That's right: for the first time ever, a white guy is going travelling in South America. Read about my adventures as I travel the continent and try my best not to steal or conquer anything.

April 21, 2006

The selling culture

I often measure a city or country on how easy it is to move around without someone trying to sell you something. Toronto is fine, though degenerating, whereas Morocco makes for tough slogging. I've found porteños to be pretty good about respecting public space, on the whole, though of course one can expect to at least encounter someone handing out commercial pamphlets on busy corners. I find though, refreshingly, that sales efforts aren't too invasive around here, and there are only a few places in which one can expect to see a pitch.

On the Subte

The Subte is what they call the subway system here, and with such a great number of people of trapped for at least the minute to the next station, it's little surprise that a few people try to take advantage of some impulse shoppers. The dominant technique, by far, is to enter the subway car armed with one's collection of goods, walk down the car dropping the goods in each passenger's lap, and then make a return trip, collecting the dinero if the subject is convinced, and the goods otherwise. The funny thing is the reactions of the passengers: were I to sit on the subway - and I never sit - I would cross my legs and wave off whatever was coming. But most people react by ignoring the vendor's efforts; "I don't know what you have in mind, but there is nothing in my lap right now but my personal space, okay?" They simply look the other way, both when the product alights on them and when it is reluctantly removed. A few will take a casual look, flip it over, appear to consider it, but ultimately leave it for collection if it doesn't suit their expectations of what they were going to buy on the subway car today. A few will buy it.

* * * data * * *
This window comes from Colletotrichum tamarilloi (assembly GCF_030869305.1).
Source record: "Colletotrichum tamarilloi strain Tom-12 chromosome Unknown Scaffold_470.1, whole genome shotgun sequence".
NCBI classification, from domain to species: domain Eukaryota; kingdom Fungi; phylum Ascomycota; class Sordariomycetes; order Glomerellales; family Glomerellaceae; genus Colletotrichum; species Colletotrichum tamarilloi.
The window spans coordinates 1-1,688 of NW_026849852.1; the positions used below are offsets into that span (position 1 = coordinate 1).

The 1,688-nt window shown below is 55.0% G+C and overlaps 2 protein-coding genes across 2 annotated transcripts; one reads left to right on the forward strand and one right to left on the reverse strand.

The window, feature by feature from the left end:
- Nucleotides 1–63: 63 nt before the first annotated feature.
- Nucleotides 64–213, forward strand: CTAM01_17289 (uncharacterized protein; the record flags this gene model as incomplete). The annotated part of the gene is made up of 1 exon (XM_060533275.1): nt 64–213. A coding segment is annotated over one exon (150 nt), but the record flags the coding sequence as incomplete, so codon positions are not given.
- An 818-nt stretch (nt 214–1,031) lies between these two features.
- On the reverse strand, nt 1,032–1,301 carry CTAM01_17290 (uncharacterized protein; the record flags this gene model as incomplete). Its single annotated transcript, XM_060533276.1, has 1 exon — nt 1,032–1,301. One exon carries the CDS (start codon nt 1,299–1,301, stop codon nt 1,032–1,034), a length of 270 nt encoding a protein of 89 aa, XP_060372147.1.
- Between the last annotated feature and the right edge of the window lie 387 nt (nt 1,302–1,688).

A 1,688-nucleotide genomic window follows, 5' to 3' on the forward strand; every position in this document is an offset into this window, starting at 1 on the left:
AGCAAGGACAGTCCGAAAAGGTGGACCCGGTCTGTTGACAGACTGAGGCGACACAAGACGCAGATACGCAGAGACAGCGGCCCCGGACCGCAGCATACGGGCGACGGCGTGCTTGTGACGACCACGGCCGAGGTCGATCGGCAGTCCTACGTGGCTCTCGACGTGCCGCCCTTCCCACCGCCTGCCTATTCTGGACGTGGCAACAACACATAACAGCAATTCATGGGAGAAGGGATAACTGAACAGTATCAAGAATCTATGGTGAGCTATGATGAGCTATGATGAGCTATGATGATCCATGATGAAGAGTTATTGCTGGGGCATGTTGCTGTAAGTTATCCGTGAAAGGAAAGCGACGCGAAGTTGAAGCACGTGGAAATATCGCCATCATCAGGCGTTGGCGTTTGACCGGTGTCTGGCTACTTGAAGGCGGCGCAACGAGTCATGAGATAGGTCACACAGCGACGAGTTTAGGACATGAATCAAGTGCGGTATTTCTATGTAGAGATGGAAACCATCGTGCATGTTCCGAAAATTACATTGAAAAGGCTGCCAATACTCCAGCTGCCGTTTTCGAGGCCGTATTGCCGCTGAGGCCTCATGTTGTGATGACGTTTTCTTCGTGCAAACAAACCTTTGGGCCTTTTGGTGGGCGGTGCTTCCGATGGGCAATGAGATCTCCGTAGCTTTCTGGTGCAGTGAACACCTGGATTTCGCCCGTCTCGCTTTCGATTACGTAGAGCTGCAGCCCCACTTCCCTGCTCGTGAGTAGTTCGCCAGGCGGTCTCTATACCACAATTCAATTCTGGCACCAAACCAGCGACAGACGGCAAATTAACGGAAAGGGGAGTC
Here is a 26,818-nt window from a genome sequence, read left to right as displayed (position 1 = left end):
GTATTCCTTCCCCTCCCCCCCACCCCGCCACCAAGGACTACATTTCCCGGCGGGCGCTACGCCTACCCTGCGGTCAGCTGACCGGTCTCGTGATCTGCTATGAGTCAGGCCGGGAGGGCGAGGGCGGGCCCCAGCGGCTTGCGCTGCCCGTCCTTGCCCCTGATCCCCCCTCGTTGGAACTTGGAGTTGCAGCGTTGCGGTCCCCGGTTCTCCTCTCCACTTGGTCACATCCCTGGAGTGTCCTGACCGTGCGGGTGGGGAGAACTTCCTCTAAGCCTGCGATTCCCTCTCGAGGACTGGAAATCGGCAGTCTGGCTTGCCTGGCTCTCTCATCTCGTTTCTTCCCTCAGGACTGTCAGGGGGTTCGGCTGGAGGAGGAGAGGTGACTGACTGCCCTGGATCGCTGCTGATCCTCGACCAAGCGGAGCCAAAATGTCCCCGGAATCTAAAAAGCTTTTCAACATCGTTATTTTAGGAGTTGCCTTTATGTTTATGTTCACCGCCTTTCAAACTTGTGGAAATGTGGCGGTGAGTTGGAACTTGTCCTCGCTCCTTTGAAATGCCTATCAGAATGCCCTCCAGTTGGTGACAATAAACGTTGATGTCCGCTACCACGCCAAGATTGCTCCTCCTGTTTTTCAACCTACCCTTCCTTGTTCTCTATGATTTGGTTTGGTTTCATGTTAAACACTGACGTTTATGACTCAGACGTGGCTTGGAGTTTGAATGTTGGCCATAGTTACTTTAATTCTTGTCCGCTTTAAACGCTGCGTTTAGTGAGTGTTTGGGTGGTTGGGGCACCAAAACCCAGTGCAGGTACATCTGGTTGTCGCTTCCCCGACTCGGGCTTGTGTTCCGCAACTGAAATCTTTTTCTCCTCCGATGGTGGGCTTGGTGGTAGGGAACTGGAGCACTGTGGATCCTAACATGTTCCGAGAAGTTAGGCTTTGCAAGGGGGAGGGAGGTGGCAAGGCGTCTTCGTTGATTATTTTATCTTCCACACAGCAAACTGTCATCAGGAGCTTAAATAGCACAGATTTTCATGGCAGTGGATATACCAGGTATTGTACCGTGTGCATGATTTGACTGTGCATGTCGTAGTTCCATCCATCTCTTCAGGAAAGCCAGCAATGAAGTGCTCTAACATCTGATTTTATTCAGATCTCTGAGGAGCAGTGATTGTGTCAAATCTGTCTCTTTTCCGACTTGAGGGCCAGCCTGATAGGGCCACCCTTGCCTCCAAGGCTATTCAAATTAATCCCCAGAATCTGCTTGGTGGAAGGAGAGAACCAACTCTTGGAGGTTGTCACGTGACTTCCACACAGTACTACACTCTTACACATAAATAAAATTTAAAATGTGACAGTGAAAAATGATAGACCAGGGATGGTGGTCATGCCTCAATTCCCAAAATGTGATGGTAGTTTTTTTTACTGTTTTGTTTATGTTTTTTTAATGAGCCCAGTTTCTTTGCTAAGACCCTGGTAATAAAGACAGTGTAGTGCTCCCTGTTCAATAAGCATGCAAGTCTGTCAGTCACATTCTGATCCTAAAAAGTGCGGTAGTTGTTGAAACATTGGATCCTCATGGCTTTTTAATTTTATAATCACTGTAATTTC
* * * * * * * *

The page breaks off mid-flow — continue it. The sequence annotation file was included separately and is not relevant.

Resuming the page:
What sorts of products can one expect to see falling from the hands of previously unnoticed passersby? Oh, packets of coloured pencils, mesh laundry containers, notepads, an odd leather envelope that might have been meant to protect a passport, small plastic geometry sets. Most cost just a peso or two, though I've seen some go for five. The uniting theme, usually, is products that commuting parents might think to buy for their children. Not an unreasonable target market. Today a gentleman in his early thirties sitting in front of me purchased a small colouring book featuring Dora la Exploradora. He was wearing a Boca jersey and looked a little scruffy and tired. He very carefully slid the frail book into the front pouch of his backpack; it looked as if it wouldn't fit, but the pouch was just long enough, and he closed the zipper very carefully so as not to catch the book's cover in it. A gift for his daughter, no doubt.

During the summer the salespeople were kids, but now that they've returned to school, I hope, adults have taken over. While the drop-and-go technique is the most popular, some come in with a bit more of a hard sell: "a tape measure, a very fine tape measure, suitable for use in the home or office, five metres for five pesos, five pesos, nothing more, thank you very much señor, five pesos for this fine tape measure." Still some jump past the product entirely and straight into the sales pitch; once the tape measure fellow had moved on (one can transfer freely between subway cars, even while the train is moving), as if he had been tagged in, the man with the white cane and sunglasses stepped forward: "Ladies and gentleman, I'm sorry to disturb your passage. A workplace accident that struck just eight months ago has left me completely blind . . ."

The last group that has entered the Subte to make a little moneda - and by far my most preferred - is the buskers. While I'd happily dish over at least five pesos to any tango musicians who made the trip into the tube, that's just not their scene, they preferring to stalk the floors of smokey, crowded bars, and the asados of fortunate gringos. Most buskers play what I assume is a charango, and accompany it with a bamboo panpipe, looking like a Peruvian translation of Dylan with his guitar and harmonica. Traditional songs are standard, of course, but without exception these gentlemen will play one song and one song only that I recognize: El Condor Pasa, which I had always just thought of as "I'd rather be a hammer than a nail." Apparently the song is based off of a traditional melody from the highlands of Peru. You know, you learn something new every day. You really do.

In clothing stores